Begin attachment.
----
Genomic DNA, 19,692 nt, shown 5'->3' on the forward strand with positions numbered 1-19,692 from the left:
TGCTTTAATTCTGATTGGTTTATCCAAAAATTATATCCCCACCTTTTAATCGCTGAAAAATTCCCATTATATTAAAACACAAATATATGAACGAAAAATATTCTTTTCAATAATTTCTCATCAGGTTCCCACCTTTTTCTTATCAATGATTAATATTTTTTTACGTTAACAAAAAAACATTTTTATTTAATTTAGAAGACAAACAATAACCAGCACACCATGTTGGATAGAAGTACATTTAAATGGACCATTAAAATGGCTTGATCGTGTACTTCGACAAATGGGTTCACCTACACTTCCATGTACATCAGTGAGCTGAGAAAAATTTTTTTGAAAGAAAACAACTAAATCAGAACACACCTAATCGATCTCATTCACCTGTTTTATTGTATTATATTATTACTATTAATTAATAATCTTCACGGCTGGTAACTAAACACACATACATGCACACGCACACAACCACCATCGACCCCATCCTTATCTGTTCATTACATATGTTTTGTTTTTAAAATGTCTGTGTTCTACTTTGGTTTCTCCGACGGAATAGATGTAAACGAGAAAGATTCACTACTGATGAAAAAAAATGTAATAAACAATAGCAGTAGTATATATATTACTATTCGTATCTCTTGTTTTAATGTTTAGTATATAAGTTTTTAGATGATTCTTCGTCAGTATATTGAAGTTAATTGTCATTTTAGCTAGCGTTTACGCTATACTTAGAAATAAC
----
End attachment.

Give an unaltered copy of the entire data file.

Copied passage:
Genomic DNA, 19,692 nt, shown 5'->3' on the forward strand with positions numbered 1-19,692 from the left:
TGCTTTAATTCTGATTGGTTTATCCAAAAATTATATCCCCACCTTTTAATCGCTGAAAAATTCCCATTATATTAAAACACAAATATATGAACGAAAAATATTCTTTTCAATAATTTCTCATCAGGTTCCCACCTTTTTCTTATCAATGATTAATATTTTTTTACGTTAACAAAAAAACATTTTTATTTAATTTAGAAGACAAACAATAACCAGCACACCATGTTGGATAGAAGTACATTTAAATGGACCATTAAAATGGCTTGATCGTGTACTTCGACAAATGGGTTCACCTACACTTCCATGTACATCAGTGAGCTGAGAAAAATTTTTTTGAAAGAAAACAACTAAATCAGAACACACCTAATCGATCTCATTCACCTGTTTTATTGTATTATATTATTACTATTAATTAATAATCTTCACGGCTGGTAACTAAACACACATACATGCACACGCACACAACCACCATCGACCCCATCCTTATCTGTTCATTACATATGTTTTGTTTTTAAAATGTCTGTGTTCTACTTTGGTTTCTCCGACGGAATAGATGTAAACGAGAAAGATTCACTACTGATGAAAAAAAATGTAATAAACAATAGCAGTAGTATATATATTACTATTCGTATCTCTTGTTTTAATGTTTAGTATATAAGTTTTTAGATGATTCTTCGTCAGTATATTGAAGTTAATTGTCATTTTAGCTAGCGTTTACGCTATACTTAGAAATAAC